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Tuesday, April 10, 2012

“Mary Queen of Scotland and the Isles”, by Margaret George


870 pages, St. Martin's Press, ISBN-13: 978-0312082628

Reading one of Margaret George's books is just like running a marathon, considering each one is 600+ in pages. This is the fourth (out of five) book of hers' that I have read, and like all the rest the story is dense, fulfilling and even mind-blowing. Miss George researches her novels very thoroughly, which is what I love about her and a handful of other authors out there. Though this is a fictional tale, I like my stories to have as much fact in it as possible. She accomplished that very well with Mary Queen of Scots, for though I've read biographies about the tragic queen, I feel I learned more about her than I did in anything else. George brings all the characters to life, the queen and all her players, other rulers and their courtiers, as well as the setting surrounding all the characters. You feel like you are standing next to Mary as she rules over France and Scotland, and you weep with her throughout her imprisonment in England. 

Yes, I was mesmerized – until I reached page 500 or so, by which time I had had enough of Mary. First quarter of the book is about her life in France and deja-vu! I noticed a striking resemblance to Marie Antoinette in Abundance. Mary's first 18 years was nothing but parties and happiness and clothes while her poor mother struggled in Scotland to hold the throne while being married to a rather impotent dauphin (I guess the French have problems in that area…) Nevertheless, when Mary finally does take the Scottish throne, no one wants her there and the reader will soon find out why. While her subjects struggle with everyday life, she is importing porcupines, bears, and lions for her amusement. She marries a man everyone begs her not to marry and then cries over his ill treatment of her 2 months or so later. She pardons every thief or murderer in the country, including the ones that tried to kill her (and wonders why they turn against her again). She also inflicts a tax upon her subjects to pay for an elaborate baptismal soiree for her son, when her people most likely cannot afford to baptize their own children. And after all her holier-than-thou attitude attesting that she is a devout Catholic, proceeds to desecrate an altar in a chapel by soiling it with the Lord Bothwell. The woman did not deserve her throne and served as a window decoration so to speak and I really cannot blame people for overthrowing her. Great job to Margaret George, though.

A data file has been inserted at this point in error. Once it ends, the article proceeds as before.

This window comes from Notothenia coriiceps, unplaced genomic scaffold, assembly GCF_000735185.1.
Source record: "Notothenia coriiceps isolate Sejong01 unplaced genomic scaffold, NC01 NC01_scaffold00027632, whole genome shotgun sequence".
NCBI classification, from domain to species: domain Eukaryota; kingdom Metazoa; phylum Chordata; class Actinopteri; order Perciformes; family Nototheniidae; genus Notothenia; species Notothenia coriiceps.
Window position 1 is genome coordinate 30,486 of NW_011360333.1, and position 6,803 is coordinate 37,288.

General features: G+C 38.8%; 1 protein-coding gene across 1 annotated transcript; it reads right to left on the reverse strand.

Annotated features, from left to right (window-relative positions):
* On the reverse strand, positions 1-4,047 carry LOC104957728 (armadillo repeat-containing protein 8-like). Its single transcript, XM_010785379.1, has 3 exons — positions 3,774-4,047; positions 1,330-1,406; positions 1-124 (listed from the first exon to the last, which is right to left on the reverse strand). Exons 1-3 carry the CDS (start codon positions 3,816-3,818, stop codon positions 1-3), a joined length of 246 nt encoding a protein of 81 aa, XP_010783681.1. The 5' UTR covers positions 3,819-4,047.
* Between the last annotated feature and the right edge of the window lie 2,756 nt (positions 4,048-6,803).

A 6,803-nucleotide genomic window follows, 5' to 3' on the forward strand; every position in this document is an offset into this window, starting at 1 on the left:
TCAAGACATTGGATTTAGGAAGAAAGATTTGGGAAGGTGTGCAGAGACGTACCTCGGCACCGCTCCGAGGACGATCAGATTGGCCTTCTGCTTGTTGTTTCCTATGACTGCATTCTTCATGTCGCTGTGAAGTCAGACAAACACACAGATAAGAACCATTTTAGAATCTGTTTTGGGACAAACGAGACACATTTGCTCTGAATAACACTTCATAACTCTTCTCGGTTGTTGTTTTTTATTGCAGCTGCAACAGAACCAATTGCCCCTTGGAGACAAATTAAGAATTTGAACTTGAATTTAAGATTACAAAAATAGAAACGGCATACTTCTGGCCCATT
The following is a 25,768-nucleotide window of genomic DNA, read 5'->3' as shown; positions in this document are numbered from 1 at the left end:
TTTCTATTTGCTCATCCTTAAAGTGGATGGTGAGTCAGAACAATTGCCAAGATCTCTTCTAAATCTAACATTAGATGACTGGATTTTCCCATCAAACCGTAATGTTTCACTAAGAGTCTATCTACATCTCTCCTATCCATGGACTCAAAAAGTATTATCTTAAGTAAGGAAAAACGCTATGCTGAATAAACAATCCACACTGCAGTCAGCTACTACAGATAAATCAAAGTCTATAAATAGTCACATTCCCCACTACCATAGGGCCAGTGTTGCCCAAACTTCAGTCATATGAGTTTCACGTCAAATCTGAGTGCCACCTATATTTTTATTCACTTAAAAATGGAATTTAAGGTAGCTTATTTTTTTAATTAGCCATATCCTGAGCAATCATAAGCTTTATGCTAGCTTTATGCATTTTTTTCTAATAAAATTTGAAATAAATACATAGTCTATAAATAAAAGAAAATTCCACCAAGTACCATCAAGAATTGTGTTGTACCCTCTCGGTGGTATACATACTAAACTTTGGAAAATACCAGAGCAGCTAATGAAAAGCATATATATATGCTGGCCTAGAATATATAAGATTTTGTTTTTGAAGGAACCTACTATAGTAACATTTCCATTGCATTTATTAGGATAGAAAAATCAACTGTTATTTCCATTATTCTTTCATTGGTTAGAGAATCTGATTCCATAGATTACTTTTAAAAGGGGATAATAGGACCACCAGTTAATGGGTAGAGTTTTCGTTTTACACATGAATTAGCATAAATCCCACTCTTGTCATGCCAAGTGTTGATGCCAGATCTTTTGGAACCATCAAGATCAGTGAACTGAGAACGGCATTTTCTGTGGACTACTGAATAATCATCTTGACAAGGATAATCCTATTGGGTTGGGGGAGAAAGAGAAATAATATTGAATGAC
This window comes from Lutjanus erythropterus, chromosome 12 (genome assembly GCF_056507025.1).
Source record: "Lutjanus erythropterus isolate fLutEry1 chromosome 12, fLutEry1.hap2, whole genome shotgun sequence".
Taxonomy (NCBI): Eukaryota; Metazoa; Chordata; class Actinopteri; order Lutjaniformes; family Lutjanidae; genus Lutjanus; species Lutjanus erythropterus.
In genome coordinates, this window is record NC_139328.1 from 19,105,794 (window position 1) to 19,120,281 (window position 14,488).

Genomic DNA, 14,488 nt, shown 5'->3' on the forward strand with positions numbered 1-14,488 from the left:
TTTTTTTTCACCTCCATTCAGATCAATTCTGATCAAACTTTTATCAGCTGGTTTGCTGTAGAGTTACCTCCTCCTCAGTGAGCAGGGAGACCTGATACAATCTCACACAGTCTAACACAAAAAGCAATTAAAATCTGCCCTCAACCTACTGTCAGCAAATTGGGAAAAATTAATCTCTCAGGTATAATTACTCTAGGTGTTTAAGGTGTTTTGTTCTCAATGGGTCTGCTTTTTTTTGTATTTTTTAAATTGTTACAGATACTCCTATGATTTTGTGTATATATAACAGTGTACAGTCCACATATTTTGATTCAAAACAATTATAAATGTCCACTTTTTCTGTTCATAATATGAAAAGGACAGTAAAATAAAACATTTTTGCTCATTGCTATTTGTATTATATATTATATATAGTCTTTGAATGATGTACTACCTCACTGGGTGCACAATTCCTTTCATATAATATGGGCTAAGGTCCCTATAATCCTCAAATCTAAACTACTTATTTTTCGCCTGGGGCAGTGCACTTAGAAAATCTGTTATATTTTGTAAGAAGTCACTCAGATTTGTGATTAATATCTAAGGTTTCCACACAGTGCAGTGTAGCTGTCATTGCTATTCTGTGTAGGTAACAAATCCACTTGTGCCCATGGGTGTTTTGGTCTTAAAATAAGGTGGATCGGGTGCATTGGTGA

Although this book is terribly long and rather dense, if you can manage to get through it you will be rewarded with a portrait of a young girl terribly ill-suited to be a queen. I knew very little about Mary before, and now that I know more I feel like she is definitely a woman I would not want to spend much time with. She begins her life as a self-consumed pampered child more interested in dresses and parties than preparing for any future role she might have as a queen. When she does become queen, she makes all the wrong choices again and again, starting with marriage to a man everyone warns her against. This is a very interesting look at a headstrong child who becomes a headstrong woman determined to win and get her way at any cost. It seemed as though she never really grew up.

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